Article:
# Is there a Bayesian interpretation of linear regression with simultaneous L1 and L2 regularization (aka elastic net)?

It's well known that linear regression with an $l^2$ penalty is equivalent to finding the MAP estimate given a Gaussian prior on the coefficients. Similarly, using an $l^1$ penalty is equivalent to using a Laplace distribution as the prior.

It's not uncommon to use some weighted combination of $l^1$ and $l^2$ regularization. Can we say that this is equivalent to some prior distribution over the coefficients (intuitively, it seems that it must be)? Can we give this distribution a nice analytic form (maybe a mixture of Gaussian and Laplacian)? If not, why not?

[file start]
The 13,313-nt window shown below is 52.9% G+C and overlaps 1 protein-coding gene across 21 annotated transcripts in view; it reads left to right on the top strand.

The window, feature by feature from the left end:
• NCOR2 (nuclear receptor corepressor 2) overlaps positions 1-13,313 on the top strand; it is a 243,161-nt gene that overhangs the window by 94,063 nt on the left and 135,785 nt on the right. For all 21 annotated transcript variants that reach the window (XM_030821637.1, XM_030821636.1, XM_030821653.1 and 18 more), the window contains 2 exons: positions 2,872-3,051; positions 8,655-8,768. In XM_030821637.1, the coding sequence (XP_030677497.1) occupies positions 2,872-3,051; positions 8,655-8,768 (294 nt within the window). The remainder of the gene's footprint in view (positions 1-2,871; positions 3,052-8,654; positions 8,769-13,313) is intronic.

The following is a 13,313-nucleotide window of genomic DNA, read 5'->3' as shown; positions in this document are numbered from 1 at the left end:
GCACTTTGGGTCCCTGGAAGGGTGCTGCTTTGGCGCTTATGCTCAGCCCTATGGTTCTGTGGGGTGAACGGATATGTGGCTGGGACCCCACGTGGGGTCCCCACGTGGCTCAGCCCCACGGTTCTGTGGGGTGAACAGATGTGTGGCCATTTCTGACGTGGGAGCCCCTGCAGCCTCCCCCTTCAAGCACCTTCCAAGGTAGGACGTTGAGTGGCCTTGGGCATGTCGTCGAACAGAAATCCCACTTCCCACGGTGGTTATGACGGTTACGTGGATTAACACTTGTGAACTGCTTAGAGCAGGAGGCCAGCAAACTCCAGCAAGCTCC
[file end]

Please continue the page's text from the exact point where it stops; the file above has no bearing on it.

• see this paper: tandfonline.com/doi/abs/10.1198/jasa.2011.tm09241 (If this isn't properly answered in a week or two, I'll post (more or less) a summary of that paper) Jun 2 '17 at 17:10
• I should add that any time frequentists have a penalty $pen$, a bayesian can interpret that as a (possibly improper) prior $e^{-pen}$ under a standard gaussian model. Jun 2 '17 at 17:12
• thanks, this paper and its citations answer my question perfectly! Jun 2 '17 at 17:15
• Zou and Hastie 2005, which it looks like is the paper introducing the elastic net. They give an interpretation in terms of a prior. Jun 2 '17 at 17:25
• Okay, cool! I think their bayesian interpretation ties into my second comment Jun 2 '17 at 18:22

A Bayesian elastic net representation was proposed by Kyung et. al. in their Section 3.1. Although the prior for the regression coefficient $\beta$ was correct, the authors incorrectly wrote down the mixture representation.